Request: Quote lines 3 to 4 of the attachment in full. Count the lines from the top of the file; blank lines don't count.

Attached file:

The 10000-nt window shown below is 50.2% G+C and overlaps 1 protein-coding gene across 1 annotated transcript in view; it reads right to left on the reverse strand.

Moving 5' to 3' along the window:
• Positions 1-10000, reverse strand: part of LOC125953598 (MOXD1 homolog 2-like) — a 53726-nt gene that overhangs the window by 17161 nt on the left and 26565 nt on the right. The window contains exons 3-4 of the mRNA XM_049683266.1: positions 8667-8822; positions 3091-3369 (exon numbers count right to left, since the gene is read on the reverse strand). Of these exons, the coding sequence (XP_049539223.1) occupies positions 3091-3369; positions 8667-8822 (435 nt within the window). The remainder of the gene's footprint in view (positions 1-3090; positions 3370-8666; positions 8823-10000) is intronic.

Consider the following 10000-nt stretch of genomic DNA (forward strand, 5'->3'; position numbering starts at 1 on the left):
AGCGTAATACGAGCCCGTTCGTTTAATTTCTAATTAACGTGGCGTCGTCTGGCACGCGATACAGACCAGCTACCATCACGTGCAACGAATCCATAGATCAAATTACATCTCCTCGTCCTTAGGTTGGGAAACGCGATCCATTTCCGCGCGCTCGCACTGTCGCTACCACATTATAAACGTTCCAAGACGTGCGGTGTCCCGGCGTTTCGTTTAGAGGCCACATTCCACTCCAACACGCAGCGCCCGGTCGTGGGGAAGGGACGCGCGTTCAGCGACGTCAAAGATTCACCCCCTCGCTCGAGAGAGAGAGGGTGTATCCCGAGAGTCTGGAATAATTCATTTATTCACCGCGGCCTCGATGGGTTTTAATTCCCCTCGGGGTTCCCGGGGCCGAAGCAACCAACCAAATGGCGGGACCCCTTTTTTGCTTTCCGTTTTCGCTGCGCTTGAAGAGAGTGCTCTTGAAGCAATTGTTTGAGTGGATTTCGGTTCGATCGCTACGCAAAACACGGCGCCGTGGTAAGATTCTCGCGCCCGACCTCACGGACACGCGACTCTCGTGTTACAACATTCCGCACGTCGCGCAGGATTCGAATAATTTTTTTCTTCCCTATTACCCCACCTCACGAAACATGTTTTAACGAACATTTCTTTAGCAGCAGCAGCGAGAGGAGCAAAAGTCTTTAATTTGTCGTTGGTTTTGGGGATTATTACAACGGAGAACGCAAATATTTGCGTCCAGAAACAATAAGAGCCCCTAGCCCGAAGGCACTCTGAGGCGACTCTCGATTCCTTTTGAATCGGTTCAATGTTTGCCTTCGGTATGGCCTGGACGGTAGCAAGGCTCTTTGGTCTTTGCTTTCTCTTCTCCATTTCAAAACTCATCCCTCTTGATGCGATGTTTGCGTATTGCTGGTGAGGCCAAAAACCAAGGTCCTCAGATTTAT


• Positions 1-10000, reverse strand: part of LOC125953598 (MOXD1 homolog 2-like) — a 53726-nt gene that overhangs the window by 17161 nt on the left and 26565 nt on the right. The window contains exons 3-4 of the mRNA XM_049683266.1: positions 8667-8822; positions 3091-3369 (exon numbers count right to left, since the gene is read on the reverse strand). Of these exons, the coding sequence (XP_049539223.1) occupies positions 3091-3369; positions 8667-8822 (435 nt within the window). The remainder of the gene's footprint in view (positions 1-3090; positions 3370-8666; positions 8823-10000) is intronic.

Consider the following 10000-nt stretch of genomic DNA (forward strand, 5'->3'; position numbering starts at 1 on the left):